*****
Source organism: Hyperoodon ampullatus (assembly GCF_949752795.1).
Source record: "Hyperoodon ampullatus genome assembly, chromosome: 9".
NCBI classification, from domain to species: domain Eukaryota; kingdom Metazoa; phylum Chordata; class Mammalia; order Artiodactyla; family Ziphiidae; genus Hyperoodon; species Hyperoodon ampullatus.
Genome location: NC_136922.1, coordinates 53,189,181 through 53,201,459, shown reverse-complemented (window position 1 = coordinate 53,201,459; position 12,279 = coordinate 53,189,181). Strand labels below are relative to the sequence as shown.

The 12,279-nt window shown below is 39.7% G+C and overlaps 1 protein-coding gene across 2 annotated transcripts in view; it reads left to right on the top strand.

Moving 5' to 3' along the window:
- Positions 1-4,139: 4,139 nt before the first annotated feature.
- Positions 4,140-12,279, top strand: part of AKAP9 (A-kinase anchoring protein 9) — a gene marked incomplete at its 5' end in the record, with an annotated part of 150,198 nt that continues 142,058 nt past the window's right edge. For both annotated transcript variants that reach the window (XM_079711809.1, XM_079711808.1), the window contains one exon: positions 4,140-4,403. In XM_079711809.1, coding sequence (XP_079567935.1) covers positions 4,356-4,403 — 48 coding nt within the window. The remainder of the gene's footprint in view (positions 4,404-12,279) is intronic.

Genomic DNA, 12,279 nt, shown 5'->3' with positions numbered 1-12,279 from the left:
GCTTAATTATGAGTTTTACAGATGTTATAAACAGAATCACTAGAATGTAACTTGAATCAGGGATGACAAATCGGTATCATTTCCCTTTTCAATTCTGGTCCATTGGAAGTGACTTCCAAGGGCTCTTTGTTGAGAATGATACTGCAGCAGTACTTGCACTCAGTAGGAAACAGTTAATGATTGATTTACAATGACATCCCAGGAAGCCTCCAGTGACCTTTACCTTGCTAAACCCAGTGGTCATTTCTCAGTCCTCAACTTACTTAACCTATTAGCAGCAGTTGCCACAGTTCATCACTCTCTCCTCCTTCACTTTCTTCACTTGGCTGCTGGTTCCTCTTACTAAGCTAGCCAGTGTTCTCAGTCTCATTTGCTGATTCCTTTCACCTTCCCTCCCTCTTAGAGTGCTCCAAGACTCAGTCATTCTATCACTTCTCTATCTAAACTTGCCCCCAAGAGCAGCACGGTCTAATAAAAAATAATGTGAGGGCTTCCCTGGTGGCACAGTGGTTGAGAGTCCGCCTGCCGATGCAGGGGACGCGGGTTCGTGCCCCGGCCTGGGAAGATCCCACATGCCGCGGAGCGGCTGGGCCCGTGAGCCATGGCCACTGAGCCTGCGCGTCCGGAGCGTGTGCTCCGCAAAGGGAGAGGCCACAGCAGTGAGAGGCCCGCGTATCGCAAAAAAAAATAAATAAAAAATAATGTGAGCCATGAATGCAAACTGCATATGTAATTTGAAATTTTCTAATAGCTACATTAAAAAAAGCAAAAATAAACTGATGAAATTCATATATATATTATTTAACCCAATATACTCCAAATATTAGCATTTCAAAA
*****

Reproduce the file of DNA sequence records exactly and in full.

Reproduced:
Source organism: Hyperoodon ampullatus (assembly GCF_949752795.1).
Source record: "Hyperoodon ampullatus genome assembly, chromosome: 9".
NCBI classification, from domain to species: domain Eukaryota; kingdom Metazoa; phylum Chordata; class Mammalia; order Artiodactyla; family Ziphiidae; genus Hyperoodon; species Hyperoodon ampullatus.
Genome location: NC_136922.1, coordinates 53,189,181 through 53,201,459, shown reverse-complemented (window position 1 = coordinate 53,201,459; position 12,279 = coordinate 53,189,181). Strand labels below are relative to the sequence as shown.

The 12,279-nt window shown below is 39.7% G+C and overlaps 1 protein-coding gene across 2 annotated transcripts in view; it reads left to right on the top strand.

Moving 5' to 3' along the window:
- Positions 1-4,139: 4,139 nt before the first annotated feature.
- Positions 4,140-12,279, top strand: part of AKAP9 (A-kinase anchoring protein 9) — a gene marked incomplete at its 5' end in the record, with an annotated part of 150,198 nt that continues 142,058 nt past the window's right edge. For both annotated transcript variants that reach the window (XM_079711809.1, XM_079711808.1), the window contains one exon: positions 4,140-4,403. In XM_079711809.1, coding sequence (XP_079567935.1) covers positions 4,356-4,403 — 48 coding nt within the window. The remainder of the gene's footprint in view (positions 4,404-12,279) is intronic.

Genomic DNA, 12,279 nt, shown 5'->3' with positions numbered 1-12,279 from the left:
GCTTAATTATGAGTTTTACAGATGTTATAAACAGAATCACTAGAATGTAACTTGAATCAGGGATGACAAATCGGTATCATTTCCCTTTTCAATTCTGGTCCATTGGAAGTGACTTCCAAGGGCTCTTTGTTGAGAATGATACTGCAGCAGTACTTGCACTCAGTAGGAAACAGTTAATGATTGATTTACAATGACATCCCAGGAAGCCTCCAGTGACCTTTACCTTGCTAAACCCAGTGGTCATTTCTCAGTCCTCAACTTACTTAACCTATTAGCAGCAGTTGCCACAGTTCATCACTCTCTCCTCCTTCACTTTCTTCACTTGGCTGCTGGTTCCTCTTACTAAGCTAGCCAGTGTTCTCAGTCTCATTTGCTGATTCCTTTCACCTTCCCTCCCTCTTAGAGTGCTCCAAGACTCAGTCATTCTATCACTTCTCTATCTAAACTTGCCCCCAAGAGCAGCACGGTCTAATAAAAAATAATGTGAGGGCTTCCCTGGTGGCACAGTGGTTGAGAGTCCGCCTGCCGATGCAGGGGACGCGGGTTCGTGCCCCGGCCTGGGAAGATCCCACATGCCGCGGAGCGGCTGGGCCCGTGAGCCATGGCCACTGAGCCTGCGCGTCCGGAGCGTGTGCTCCGCAAAGGGAGAGGCCACAGCAGTGAGAGGCCCGCGTATCGCAAAAAAAAATAAATAAAAAATAATGTGAGCCATGAATGCAAACTGCATATGTAATTTGAAATTTTCTAATAGCTACATTAAAAAAAGCAAAAATAAACTGATGAAATTCATATATATATTATTTAACCCAATATACTCCAAATATTAGCATTTCAAAA